Friday, January 15, 2021
Final Ag/Horticultural Cooperative QBI Regulations Issued
After many months of delay, the IRS has finally issued final regulations providing guidance to agricultural/horticultural cooperatives and patrons on the I.R.C. §199A(a) and I.R.C. §199A(g) deduction for qualified business income (QBI). The final regulations make several changes to the Proposed Regulations, and are important to patrons of ag cooperatives and return preparers.
The QBI Final Regulations applicable to agricultural/horticultural cooperatives – it’s the topic of today’s post.
The Consolidated Appropriations Act of 2018, H.R. 1625 (Act) became law. The Act contained a provision modifying I.R.C. §199A that was included in the Tax Cuts and Jobs Act (TCJA) enacted in late 2017. I.R.C. §199A created a 20 percent QBI deduction for sole proprietorships and pass-through businesses. However, the provision created a tax advantage for sellers of agricultural products sold to agricultural cooperatives. Before the technical correction, those sales generated a tax deduction from gross sales for the seller. But if those same ag goods were sold to a company that was not an agricultural cooperative, the deduction could only be taken from net business income. That tax advantage for sales to cooperatives was deemed to be a drafting error and has now been technically corrected.
The modified provision removes the TCJA’s QBI deduction provision for ag cooperatives and replaced it with the former (pre-2018) domestic production activities deduction (DPAD) of I.R.C. §199 for cooperatives. In addition, the TCJA provision creating a 20 percent deduction for patronage dividends also was eliminated. Also, the modified language limits the deduction to 20 percent of farmers’ net income, excluding capital gains.
The Modification: New I.R.C. §199A(g)
The provision in the Act removes the QBI deduction for agricultural or horticultural cooperatives. In its place, the former DPAD provision (in all practical essence) is restored for such cooperatives. Thus, an ag cooperative can claim a deduction from taxable income that is equal to nine percent of the lesser of the cooperative’s qualified production activities income or taxable income (determined without regard to the cooperative’s I.R.C. § 199A(g) deduction and any deduction allowable under section 1382(b) and (c) (relating to patronage dividends, per-unit retain allocations, and nonpatronage distributions)) for the taxable year. The amount of the deduction for a taxable year is limited to 50 percent of the W-2 wages paid by the cooperative during the calendar year that ends in such taxable year. For this purpose, W-2 wages are determined in the same manner as under the other provisions of section 199A (which is not repealed as applied to non-cooperatives), except that “wages” do not include any amount that is not properly allocable to domestic production gross receipts. A cooperative’s DPAD is reduced by any amount passed through to patrons.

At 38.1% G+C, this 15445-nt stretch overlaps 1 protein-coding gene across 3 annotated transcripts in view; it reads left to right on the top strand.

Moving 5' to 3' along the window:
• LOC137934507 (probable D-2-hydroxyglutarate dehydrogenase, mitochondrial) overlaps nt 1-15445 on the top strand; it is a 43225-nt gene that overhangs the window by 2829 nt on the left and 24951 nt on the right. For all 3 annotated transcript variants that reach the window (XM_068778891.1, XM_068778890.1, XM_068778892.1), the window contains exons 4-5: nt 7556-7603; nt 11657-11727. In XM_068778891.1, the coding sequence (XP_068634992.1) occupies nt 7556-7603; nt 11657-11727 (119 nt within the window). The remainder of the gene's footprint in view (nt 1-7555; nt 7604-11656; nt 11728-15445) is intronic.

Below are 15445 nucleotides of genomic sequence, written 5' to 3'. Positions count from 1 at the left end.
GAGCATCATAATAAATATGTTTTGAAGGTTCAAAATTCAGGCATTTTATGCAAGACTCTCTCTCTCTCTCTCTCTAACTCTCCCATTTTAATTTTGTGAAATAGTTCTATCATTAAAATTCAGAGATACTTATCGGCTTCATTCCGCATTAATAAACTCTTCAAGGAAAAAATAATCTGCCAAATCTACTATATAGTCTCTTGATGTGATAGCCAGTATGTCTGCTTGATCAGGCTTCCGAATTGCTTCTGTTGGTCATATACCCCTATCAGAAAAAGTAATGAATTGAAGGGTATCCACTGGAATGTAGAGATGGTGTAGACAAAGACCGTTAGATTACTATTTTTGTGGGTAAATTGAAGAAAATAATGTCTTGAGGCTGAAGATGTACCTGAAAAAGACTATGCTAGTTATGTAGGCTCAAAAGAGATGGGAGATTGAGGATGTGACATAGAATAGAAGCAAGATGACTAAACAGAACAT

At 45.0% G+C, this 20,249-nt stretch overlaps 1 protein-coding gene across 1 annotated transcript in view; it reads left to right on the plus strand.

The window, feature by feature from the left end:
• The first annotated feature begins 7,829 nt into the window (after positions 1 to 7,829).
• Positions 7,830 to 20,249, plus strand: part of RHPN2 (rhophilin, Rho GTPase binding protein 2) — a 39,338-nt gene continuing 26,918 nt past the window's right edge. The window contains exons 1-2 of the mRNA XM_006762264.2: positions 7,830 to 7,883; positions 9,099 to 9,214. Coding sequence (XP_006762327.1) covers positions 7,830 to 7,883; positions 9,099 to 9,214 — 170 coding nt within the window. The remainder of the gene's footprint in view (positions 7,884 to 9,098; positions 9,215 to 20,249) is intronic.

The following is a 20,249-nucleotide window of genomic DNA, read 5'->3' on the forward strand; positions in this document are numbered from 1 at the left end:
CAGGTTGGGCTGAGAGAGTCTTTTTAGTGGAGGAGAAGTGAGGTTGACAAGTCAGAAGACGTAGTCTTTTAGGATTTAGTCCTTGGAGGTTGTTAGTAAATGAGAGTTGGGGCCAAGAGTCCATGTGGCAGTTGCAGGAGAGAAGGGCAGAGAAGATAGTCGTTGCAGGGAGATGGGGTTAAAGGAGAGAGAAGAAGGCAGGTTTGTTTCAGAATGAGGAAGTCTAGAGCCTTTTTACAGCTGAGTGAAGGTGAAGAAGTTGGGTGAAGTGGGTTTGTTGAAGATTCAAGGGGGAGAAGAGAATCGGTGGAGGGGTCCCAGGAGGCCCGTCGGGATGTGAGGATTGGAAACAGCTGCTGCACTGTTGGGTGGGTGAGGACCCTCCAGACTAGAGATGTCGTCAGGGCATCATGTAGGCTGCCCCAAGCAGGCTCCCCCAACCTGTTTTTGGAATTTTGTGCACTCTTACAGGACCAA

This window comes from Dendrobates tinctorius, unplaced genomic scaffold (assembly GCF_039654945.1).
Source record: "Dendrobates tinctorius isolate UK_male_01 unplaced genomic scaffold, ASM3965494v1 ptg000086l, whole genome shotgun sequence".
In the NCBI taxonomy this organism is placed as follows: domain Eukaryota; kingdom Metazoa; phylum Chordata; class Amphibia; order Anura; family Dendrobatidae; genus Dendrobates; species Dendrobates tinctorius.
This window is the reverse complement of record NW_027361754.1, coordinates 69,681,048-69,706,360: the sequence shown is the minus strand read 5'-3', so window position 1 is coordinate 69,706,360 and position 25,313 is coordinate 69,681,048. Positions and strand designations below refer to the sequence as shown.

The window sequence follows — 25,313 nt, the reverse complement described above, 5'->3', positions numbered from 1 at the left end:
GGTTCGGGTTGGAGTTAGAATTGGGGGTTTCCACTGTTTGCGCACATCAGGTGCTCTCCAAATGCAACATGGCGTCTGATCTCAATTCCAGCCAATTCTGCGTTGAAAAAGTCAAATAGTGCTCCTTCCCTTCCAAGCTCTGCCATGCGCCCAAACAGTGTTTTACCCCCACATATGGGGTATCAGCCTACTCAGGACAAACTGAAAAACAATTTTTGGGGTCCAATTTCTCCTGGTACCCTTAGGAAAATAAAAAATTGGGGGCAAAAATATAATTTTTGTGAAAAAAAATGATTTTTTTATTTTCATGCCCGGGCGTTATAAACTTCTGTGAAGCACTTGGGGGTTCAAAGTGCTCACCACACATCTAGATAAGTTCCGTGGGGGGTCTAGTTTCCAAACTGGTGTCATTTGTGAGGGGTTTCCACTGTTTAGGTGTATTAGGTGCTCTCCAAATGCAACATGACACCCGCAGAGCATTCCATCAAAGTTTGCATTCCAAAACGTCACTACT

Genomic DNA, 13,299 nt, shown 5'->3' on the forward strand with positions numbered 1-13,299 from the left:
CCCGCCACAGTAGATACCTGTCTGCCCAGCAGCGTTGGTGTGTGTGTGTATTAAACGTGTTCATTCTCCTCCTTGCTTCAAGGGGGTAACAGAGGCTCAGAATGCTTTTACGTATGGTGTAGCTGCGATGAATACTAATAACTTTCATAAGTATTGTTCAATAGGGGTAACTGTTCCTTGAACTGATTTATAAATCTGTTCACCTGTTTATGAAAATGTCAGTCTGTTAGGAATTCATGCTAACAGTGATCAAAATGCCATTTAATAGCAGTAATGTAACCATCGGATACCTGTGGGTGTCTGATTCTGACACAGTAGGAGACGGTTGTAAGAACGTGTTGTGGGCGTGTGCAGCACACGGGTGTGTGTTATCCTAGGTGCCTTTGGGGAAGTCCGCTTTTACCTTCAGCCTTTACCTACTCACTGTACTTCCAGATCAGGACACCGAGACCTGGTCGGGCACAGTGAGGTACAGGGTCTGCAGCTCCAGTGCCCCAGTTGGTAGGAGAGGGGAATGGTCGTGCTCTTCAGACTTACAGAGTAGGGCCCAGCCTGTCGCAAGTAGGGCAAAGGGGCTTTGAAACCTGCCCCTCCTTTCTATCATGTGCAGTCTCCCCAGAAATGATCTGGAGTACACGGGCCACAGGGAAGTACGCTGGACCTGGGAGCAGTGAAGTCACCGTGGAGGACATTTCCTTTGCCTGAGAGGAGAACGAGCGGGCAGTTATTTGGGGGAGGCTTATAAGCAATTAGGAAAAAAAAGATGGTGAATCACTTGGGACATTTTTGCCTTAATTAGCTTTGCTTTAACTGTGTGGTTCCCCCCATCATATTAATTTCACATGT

Under the technical correction, the definition of a “specified agricultural or horticultural cooperative” is limited to organizations to which part I of subchapter T applies that either manufacture, produce, grow, or extract in whole or significant part any agricultural or horticultural product; or market any agricultural or horticultural product that their patrons have manufactured, produced, grown, or extracted in whole or significant part. The technical correction notes that Treas Reg. §1.199-6(f) is to apply such that agricultural or horticultural products also include fertilizer, diesel fuel, and other supplies used in agricultural or horticultural production that are manufactured, produced, grown, or extracted by the cooperative.
Note: As modified, a “specified agricultural or horticultural cooperative” does not include a cooperative solely engaged in the provision of supplies, equipment, or services to farmers or other specified agricultural or horticultural cooperatives.
Impact on patrons. Under the new language, an eligible patron that receives a qualified payment from a specified agricultural or horticultural cooperative can claim a deduction in the tax year of receipt in an amount equal to the portion of the cooperative’s deduction for qualified production activities income that is: 1) allowed with respect to the portion of the qualified production activities income to which such payment is attributable; and 2) identified by the cooperative in a written notice mailed to the patron during the payment period described in I.R.C. §1382(d).
Note: The cooperative’s I.R.C. §199A(g) deduction is allocated among its patrons on the basis of the quantity or value of business done with or for the patron by the cooperative.
The patron’s deduction may not exceed the patron’s taxable income for the taxable year (determined without regard to the deduction, but after accounting for the patron’s other deductions under I.R.C. §199A(a)).
What is a qualified payment? It’s any amount that meets three tests:
1) the payment must be either a patronage dividend or a per-unit retain allocations;
2) the payment, must be received by an eligible patron from a qualified agricultural or horticultural cooperative; and
3) the payment must be attributable to qualified production activities income with respect to which a deduction is allowed to the cooperative.
An eligible patron cannot be a corporation and cannot be another ag cooperative. In addition, a cooperative cannot reduce its income under I.R.C. §1382 for any deduction allowable to its patrons by virtue of I.R.C. §199A(g). Thus, the cooperative must reduce its deductions that are allowed for certain payments to its patrons in an amount equal to the I.R.C. §199A(g) deduction allocated to its patrons.